My mother worked hard to be an attentive and thoughtful woman. While I lived in her home I watched her make decisions time and time again based on what she had observed would make others happy. Many of these decisions were made in the kitchen. She enjoys cooking and showed her love to us through her time spent there. When someone was to be celebrated, their favorite meal was on the table. If someone was especially stressed or under pressure, mealtime was tailored to his or her needs. If someone was knowingly going to be away for dinner, she would make their least favorite meal while they were gone so they didn’t have to eat it and the rest of us could enjoy it! She was able to take into consideration so many preferences because she paid close attention, she cared about others’ likes and dislikes, and she chose to remember those little details.
Not every effort of hers went noticed. Sometimes we were unappreciative. Sometimes there were complaints, but Mother’s responses were always worth noting and remembering. I learned that blessing others takes unselfishness, flexibility, and a humble heart; and I learned this on one specific occasion not easily forgotten.
It was my junior year of high school. My younger sister and I were eager to welcome an Australian exchange student into our home. It was thrilling to have a new friend to learn from, to hear about her culture and music and perspective—and her lovely accent! An exchange student had stayed with us years earlier, so we knew what to expect, and we waited with anticipation.
She was a nice girl: sweet, appreciative, and very warmhearted. She fit well in our family, and we soaked up each day we had with her in the few short weeks. There were many things to learn from her, including her strict vegetarian diet. Though we had eaten many vegetarian meals before, her needs were different from our own. My mother had a way of making any vegetable taste delicious, even desirable, and so we enjoyed eating this way while she stayed with us.
On one of the first days after her arrival, we prepped and planned our evening with lovely activities to do together. We wanted her to feel comfortable and to feel at home. Being aware of her dietary needs and wanting her to feel warm and welcome, Mother spent all afternoon prepping and making a beautiful display of delicious vegetable dishes.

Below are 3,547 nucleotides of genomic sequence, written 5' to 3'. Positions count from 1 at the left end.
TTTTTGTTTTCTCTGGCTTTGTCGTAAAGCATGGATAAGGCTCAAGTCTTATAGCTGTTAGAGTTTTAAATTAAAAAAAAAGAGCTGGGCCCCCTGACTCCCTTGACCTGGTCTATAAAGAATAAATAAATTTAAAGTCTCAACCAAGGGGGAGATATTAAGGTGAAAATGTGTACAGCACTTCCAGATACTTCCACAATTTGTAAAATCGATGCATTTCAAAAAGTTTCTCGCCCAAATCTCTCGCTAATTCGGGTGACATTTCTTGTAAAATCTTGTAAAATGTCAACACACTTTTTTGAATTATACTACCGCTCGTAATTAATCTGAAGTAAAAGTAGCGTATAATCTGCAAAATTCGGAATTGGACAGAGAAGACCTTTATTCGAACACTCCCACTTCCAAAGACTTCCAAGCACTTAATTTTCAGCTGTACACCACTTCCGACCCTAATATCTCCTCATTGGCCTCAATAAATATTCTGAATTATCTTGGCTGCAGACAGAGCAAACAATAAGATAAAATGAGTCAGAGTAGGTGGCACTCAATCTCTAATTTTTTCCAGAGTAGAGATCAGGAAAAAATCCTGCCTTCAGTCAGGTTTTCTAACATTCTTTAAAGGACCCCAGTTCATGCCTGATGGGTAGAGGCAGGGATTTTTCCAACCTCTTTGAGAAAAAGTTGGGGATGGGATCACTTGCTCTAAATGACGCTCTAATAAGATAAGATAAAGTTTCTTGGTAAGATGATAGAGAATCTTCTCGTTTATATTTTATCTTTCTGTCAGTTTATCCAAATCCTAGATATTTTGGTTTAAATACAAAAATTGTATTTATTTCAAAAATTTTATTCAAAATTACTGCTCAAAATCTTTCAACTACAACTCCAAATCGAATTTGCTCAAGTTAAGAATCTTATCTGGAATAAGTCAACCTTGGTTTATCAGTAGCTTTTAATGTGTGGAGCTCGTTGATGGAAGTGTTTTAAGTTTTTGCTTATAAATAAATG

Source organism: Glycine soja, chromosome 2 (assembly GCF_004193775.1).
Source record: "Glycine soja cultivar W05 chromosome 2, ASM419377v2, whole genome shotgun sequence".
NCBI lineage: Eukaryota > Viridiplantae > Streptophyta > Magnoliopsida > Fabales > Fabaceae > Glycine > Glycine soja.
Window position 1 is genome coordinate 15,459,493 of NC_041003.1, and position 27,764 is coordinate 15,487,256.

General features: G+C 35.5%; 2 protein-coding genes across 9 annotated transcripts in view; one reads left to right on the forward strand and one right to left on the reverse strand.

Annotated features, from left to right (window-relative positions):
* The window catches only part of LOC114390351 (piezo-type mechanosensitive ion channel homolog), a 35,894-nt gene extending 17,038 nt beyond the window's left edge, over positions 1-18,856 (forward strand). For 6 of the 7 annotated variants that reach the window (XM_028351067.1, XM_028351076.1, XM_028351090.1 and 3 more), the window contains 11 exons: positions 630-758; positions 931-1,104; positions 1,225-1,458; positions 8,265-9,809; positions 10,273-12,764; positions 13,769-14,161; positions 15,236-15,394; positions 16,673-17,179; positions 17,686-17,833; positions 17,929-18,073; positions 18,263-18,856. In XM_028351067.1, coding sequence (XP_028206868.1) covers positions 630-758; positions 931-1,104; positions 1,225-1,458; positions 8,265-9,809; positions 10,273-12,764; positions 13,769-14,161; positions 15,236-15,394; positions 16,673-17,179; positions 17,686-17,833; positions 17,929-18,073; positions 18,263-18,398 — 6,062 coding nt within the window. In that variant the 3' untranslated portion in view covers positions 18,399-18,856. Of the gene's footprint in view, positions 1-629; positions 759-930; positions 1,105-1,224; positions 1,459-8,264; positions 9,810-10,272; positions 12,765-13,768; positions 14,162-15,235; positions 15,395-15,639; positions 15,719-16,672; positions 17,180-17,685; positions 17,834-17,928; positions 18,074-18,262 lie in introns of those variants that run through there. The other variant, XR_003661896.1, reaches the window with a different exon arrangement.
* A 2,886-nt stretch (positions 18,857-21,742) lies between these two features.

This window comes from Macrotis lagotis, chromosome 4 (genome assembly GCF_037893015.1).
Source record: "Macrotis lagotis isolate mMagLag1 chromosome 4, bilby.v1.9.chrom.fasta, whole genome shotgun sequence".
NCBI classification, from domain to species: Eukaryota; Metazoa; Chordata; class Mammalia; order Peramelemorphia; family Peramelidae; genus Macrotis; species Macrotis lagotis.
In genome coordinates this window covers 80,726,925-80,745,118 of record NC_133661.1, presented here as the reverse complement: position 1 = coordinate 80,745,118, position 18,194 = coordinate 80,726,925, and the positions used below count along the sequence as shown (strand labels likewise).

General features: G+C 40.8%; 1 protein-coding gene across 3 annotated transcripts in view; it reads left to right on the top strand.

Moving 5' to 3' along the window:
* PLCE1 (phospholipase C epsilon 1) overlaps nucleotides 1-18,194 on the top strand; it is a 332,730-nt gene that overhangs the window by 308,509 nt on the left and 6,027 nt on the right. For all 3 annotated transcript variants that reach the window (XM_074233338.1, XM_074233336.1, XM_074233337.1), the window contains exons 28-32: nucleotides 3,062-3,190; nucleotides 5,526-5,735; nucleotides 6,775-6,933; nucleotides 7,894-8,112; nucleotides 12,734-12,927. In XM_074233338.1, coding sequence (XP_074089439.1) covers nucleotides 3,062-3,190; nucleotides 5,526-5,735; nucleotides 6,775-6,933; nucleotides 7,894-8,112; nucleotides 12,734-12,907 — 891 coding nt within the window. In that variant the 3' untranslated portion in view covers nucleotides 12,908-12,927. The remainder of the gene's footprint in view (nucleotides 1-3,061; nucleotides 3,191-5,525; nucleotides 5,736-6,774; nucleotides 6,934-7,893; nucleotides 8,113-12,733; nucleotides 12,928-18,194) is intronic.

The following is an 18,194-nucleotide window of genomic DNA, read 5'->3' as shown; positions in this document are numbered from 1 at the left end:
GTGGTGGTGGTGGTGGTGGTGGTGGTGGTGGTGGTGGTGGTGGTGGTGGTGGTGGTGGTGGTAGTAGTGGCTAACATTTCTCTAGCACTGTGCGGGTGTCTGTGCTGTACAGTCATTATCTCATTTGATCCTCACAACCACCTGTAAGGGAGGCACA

When it came time to gather for a blessing on the food, we heard a knock at the door. Our exchange student came running up the stairs with bag in hand, ready to be picked up for her exchange group’s dinner and orientation. My mother commented in surprise, “Oh! Are you off somewhere? I hoped you could enjoy this meal, made with love just for you!” Communication had been poor. She would not be joining us for dinner. It was the only time in my recollection that I had ever heard my mother draw any attention to herself or her efforts. It was so rare, in fact, that it drew my attention to it.
My mother quickly waved off her comment and laughed in a reassuring way as the student apologized sincerely. The student left for her evening obligations, and we proceeded with dinner—without a single complaint from mother about what had just happened. We continued with our normal dinnertime discussions, but my mind wasn’t much on our conversations at the table. I couldn’t help but feel disappointed and frustrated for my mom, for the time and effort spent that was then under-appreciated! Then my mind wandered to how many times I had been the mindless one, who hadn’t recognized a need to apologize or to thank my parents for their time spent in my behalf. I realized then that the situations were numerous, and my mother had never once said a word about them.
I became more attentive to my mother’s example after that evening’s exchange. I noticed her and my father’s mindfulness and grew much more appreciative of their quiet acts of thoughtful service. Although my mother may have been embarrassed at the time of her comment, I’ll remain deeply appreciative that it was said. It wasn’t that comment spoken, but all of the comments left unspoken that taught me how to be truly aware and mindful of others around me.
Today’s post and image are contributed by Seeing the Everyday magazine. Jenica Ostler’s story was first published in Seeing the Everyday no. 25. For more information, go to seeingtheeveryday.com